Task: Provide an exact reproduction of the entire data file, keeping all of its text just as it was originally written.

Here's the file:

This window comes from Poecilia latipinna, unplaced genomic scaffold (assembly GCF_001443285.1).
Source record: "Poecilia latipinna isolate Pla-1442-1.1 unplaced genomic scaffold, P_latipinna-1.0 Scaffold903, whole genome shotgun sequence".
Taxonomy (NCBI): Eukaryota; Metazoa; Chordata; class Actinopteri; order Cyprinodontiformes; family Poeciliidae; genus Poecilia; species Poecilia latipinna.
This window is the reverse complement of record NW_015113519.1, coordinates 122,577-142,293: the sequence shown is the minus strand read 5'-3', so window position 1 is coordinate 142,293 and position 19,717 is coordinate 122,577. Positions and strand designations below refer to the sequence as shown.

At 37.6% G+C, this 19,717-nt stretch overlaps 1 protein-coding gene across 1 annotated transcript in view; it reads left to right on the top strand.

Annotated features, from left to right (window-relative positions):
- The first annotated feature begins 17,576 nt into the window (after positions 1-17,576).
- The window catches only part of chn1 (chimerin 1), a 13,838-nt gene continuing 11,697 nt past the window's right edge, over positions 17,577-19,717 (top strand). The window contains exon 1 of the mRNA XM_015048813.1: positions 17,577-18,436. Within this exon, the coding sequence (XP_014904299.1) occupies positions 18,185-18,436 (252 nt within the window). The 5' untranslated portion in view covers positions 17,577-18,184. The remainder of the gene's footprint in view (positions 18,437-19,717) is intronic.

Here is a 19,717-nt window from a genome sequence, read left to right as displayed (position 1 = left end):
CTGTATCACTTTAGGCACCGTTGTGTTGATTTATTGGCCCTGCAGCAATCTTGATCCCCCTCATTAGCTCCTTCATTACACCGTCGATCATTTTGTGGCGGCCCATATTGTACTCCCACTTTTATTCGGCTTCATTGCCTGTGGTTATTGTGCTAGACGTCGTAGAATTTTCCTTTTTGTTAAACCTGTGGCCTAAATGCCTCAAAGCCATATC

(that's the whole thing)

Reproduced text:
This window comes from Poecilia latipinna, unplaced genomic scaffold (assembly GCF_001443285.1).
Source record: "Poecilia latipinna isolate Pla-1442-1.1 unplaced genomic scaffold, P_latipinna-1.0 Scaffold903, whole genome shotgun sequence".
Taxonomy (NCBI): Eukaryota; Metazoa; Chordata; class Actinopteri; order Cyprinodontiformes; family Poeciliidae; genus Poecilia; species Poecilia latipinna.
This window is the reverse complement of record NW_015113519.1, coordinates 122,577-142,293: the sequence shown is the minus strand read 5'-3', so window position 1 is coordinate 142,293 and position 19,717 is coordinate 122,577. Positions and strand designations below refer to the sequence as shown.

At 37.6% G+C, this 19,717-nt stretch overlaps 1 protein-coding gene across 1 annotated transcript in view; it reads left to right on the top strand.

Annotated features, from left to right (window-relative positions):
- The first annotated feature begins 17,576 nt into the window (after positions 1-17,576).
- The window catches only part of chn1 (chimerin 1), a 13,838-nt gene continuing 11,697 nt past the window's right edge, over positions 17,577-19,717 (top strand). The window contains exon 1 of the mRNA XM_015048813.1: positions 17,577-18,436. Within this exon, the coding sequence (XP_014904299.1) occupies positions 18,185-18,436 (252 nt within the window). The 5' untranslated portion in view covers positions 17,577-18,184. The remainder of the gene's footprint in view (positions 18,437-19,717) is intronic.

Here is a 19,717-nt window from a genome sequence, read left to right as displayed (position 1 = left end):
CTGTATCACTTTAGGCACCGTTGTGTTGATTTATTGGCCCTGCAGCAATCTTGATCCCCCTCATTAGCTCCTTCATTACACCGTCGATCATTTTGTGGCGGCCCATATTGTACTCCCACTTTTATTCGGCTTCATTGCCTGTGGTTATTGTGCTAGACGTCGTAGAATTTTCCTTTTTGTTAAACCTGTGGCCTAAATGCCTCAAAGCCATATC